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Whither the Architect?

Phil Wainewright writes the below of Microsoft’s mashup challenge:

The biggest problem they face is that different parts of the organization are progressing at different speeds, and from vastly different starting points. If you had set out to develop a product strategy that’s fit for the mashup age, this is not where you would have chosen to start from. There’s no knowing whether some business units are ever going to catch up. Microsoft’s leadership is just going to have to push and prod and hope for the best.

The same could be said of any company’s challenges when it comes to implementing SOA or any sort of “make all that crap work together” projects.

As an interesting tie-in Mike Arrington’s comments about Google in the latest Gillmor gang. He says (not an exact quote, but from memory):

There doesn’t seem to be over-all coordination, or product management, over all the Google applications. They just seem to throw everything out there and see what sticks.

Indeed, that’s well understood.

Who Run Barter Town?

In both cases, what’s missing is what us code-heads call “architecture.” Of course, product management is needed as well. It always troubles me that the two roles are separated — I’m sure Cauvin could tell us why (for the 35th time, I’m sure ;>) — but I can see that one person simply can’t scale for all those tasks.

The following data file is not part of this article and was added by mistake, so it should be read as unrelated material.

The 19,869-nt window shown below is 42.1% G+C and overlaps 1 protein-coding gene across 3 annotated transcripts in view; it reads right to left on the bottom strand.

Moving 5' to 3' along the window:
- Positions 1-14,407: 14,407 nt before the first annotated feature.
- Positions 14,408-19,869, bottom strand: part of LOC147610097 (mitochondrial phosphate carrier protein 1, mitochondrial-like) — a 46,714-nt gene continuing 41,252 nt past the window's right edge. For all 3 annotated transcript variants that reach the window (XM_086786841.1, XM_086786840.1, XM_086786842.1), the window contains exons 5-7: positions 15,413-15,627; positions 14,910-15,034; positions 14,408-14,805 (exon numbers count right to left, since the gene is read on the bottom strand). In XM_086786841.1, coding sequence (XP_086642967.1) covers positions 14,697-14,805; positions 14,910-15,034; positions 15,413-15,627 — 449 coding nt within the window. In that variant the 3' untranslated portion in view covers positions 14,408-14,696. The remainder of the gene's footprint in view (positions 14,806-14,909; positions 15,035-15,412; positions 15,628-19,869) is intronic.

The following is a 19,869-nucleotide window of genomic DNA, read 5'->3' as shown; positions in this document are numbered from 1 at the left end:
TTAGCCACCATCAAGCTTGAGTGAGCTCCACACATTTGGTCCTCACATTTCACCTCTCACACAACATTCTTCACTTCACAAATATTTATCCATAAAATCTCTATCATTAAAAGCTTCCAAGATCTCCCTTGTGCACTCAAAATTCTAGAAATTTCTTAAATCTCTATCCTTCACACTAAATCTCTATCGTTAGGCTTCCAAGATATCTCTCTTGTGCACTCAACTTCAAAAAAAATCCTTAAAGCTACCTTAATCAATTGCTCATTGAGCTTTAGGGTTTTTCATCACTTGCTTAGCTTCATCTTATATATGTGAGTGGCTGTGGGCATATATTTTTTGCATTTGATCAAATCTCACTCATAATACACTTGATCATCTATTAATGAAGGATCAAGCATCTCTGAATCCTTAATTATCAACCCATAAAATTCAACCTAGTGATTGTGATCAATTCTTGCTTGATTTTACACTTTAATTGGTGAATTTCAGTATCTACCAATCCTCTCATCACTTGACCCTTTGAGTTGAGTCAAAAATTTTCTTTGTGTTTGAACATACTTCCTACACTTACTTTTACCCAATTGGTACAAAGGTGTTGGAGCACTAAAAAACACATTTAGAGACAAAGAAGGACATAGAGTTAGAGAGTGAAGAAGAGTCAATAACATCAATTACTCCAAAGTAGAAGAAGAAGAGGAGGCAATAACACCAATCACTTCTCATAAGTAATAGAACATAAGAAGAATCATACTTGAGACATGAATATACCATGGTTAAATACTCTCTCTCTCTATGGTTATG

Us “Small is the New Big Types” would snark back that the fact that one person can’t do both those roles is an indication of too much complexity in The System…but that’s some awful optimistic thinking that it could be otherwise. More importantly, that division of labor is going to exist for a long time, even if we eventually move to the nirvana of tech and biz co-existing in the same person.

Right, so we have these roles — architecture and product management — that Wainewright and Arrington see as missing at Microsoft and Google. Do you think they’re right? Does it matter?

Enterprise Agile

One of the key insights of Scrum (and Agile in general) is that product management is key for success. Weak product management is a sure path to lameness. As prescriptive as Scrum is on strong product management, most Agile-think is mum when it comes to architecture. Many people understand this to mean that architecture doesn’t happen in Agile, which is complete horse-poopy.

Nonetheless — and to make a statement without any back-up discussion…hopefully some will follow ;> — when it comes to Enterprise Agile, strong product management and architecture across teams is critical. Otherwise, good luck getting all that stuff to work together. You might need to look into text ads.

Categories: Agile, Enterprise Software, Programming.

Comment Feed

2 Responses

  1. .. or should that be "wither the architect"?

    I've never had the impression that Agile meant no architecture – I always read it that someone had to know the picture frame into which all the pieces fit, and although the details may morph somewhat over iterations, the 'big picture' should ultimately achieve the desired landscape.

    Maybe that's "some awful optimistic thinking" as well …

  2. Wither indeed. Man, I wish I’d thought of that pun. Good ‘un.